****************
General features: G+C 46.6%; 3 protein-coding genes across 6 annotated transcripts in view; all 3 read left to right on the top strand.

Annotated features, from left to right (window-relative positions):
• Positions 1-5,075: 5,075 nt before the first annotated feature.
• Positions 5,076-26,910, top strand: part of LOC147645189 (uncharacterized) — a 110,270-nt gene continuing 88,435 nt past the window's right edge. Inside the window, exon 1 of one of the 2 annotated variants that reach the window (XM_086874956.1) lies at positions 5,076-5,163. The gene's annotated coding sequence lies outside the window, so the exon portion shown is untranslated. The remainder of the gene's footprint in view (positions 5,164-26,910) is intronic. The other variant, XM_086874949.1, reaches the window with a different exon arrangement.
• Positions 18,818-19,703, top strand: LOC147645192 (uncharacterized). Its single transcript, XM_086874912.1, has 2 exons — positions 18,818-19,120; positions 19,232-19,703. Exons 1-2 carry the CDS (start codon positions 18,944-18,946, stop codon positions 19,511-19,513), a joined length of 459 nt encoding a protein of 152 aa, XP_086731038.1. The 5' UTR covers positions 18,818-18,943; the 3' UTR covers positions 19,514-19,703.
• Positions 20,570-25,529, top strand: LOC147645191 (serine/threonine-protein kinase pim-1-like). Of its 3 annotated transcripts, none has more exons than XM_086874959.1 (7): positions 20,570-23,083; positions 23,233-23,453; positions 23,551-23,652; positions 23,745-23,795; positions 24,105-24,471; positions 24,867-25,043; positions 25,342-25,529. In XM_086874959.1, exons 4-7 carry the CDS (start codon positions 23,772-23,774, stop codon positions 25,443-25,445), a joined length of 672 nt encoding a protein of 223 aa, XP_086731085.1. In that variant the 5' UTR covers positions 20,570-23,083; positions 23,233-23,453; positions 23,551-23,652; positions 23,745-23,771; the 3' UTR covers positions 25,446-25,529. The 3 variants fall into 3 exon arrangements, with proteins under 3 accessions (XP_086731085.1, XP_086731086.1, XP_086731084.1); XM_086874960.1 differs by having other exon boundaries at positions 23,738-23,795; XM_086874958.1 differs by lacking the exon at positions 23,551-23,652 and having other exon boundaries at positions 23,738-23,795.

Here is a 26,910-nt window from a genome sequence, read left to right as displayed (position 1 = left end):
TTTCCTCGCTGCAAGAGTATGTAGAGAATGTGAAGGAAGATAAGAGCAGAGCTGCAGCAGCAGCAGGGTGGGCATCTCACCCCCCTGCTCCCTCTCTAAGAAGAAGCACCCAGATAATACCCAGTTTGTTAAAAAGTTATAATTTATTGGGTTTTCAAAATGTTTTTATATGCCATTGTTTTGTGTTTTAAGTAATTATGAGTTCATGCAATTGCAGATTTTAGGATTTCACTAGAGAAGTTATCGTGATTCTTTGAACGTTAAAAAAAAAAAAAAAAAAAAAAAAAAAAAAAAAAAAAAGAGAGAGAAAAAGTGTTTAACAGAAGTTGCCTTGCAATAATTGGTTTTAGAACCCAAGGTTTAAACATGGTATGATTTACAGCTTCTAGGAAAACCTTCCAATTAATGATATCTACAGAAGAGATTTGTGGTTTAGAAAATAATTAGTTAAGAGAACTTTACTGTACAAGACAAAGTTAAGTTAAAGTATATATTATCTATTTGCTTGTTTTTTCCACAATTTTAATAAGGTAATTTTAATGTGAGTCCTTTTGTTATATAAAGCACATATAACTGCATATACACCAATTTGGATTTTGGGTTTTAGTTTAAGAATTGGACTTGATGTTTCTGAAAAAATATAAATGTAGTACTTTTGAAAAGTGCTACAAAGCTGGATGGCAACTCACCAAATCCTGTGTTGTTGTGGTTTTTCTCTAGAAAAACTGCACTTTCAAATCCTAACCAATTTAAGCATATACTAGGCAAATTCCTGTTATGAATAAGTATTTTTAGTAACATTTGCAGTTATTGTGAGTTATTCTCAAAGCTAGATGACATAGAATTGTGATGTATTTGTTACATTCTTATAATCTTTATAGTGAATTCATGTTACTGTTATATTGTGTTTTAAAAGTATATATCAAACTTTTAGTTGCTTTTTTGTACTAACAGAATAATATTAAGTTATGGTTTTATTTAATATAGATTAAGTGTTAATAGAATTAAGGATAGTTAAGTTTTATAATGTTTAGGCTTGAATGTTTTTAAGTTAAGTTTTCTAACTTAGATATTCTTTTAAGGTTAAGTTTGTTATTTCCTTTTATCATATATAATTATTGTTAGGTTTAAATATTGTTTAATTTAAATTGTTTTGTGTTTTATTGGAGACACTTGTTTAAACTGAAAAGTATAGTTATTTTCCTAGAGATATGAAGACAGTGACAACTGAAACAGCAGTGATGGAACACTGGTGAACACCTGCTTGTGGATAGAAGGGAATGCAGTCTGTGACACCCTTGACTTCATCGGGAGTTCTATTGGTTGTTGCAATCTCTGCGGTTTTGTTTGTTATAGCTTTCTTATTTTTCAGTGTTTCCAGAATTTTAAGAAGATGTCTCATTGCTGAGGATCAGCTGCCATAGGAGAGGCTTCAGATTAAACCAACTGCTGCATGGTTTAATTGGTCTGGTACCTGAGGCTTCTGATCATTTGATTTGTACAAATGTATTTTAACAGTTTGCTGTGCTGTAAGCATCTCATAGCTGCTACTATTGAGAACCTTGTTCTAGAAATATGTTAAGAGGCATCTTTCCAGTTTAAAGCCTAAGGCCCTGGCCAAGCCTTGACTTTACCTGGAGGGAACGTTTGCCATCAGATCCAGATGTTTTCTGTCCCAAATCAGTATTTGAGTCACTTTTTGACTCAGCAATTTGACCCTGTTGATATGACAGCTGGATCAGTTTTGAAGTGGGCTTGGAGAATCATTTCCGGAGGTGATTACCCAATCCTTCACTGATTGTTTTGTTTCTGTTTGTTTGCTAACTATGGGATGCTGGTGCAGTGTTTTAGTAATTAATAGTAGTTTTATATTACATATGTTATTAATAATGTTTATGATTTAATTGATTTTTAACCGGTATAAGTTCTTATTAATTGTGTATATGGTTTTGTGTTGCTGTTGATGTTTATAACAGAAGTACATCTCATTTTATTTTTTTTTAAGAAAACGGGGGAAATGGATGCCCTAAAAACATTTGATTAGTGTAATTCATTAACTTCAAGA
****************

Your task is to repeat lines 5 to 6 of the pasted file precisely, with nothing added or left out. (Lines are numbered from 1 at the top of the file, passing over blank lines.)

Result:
• Positions 18,818-19,703, top strand: LOC147645192 (uncharacterized). Its single transcript, XM_086874912.1, has 2 exons — positions 18,818-19,120; positions 19,232-19,703. Exons 1-2 carry the CDS (start codon positions 18,944-18,946, stop codon positions 19,511-19,513), a joined length of 459 nt encoding a protein of 152 aa, XP_086731038.1. The 5' UTR covers positions 18,818-18,943; the 3' UTR covers positions 19,514-19,703.
• Positions 20,570-25,529, top strand: LOC147645191 (serine/threonine-protein kinase pim-1-like). Of its 3 annotated transcripts, none has more exons than XM_086874959.1 (7): positions 20,570-23,083; positions 23,233-23,453; positions 23,551-23,652; positions 23,745-23,795; positions 24,105-24,471; positions 24,867-25,043; positions 25,342-25,529. In XM_086874959.1, exons 4-7 carry the CDS (start codon positions 23,772-23,774, stop codon positions 25,443-25,445), a joined length of 672 nt encoding a protein of 223 aa, XP_086731085.1. In that variant the 5' UTR covers positions 20,570-23,083; positions 23,233-23,453; positions 23,551-23,652; positions 23,745-23,771; the 3' UTR covers positions 25,446-25,529. The 3 variants fall into 3 exon arrangements, with proteins under 3 accessions (XP_086731085.1, XP_086731086.1, XP_086731084.1); XM_086874960.1 differs by having other exon boundaries at positions 23,738-23,795; XM_086874958.1 differs by lacking the exon at positions 23,551-23,652 and having other exon boundaries at positions 23,738-23,795.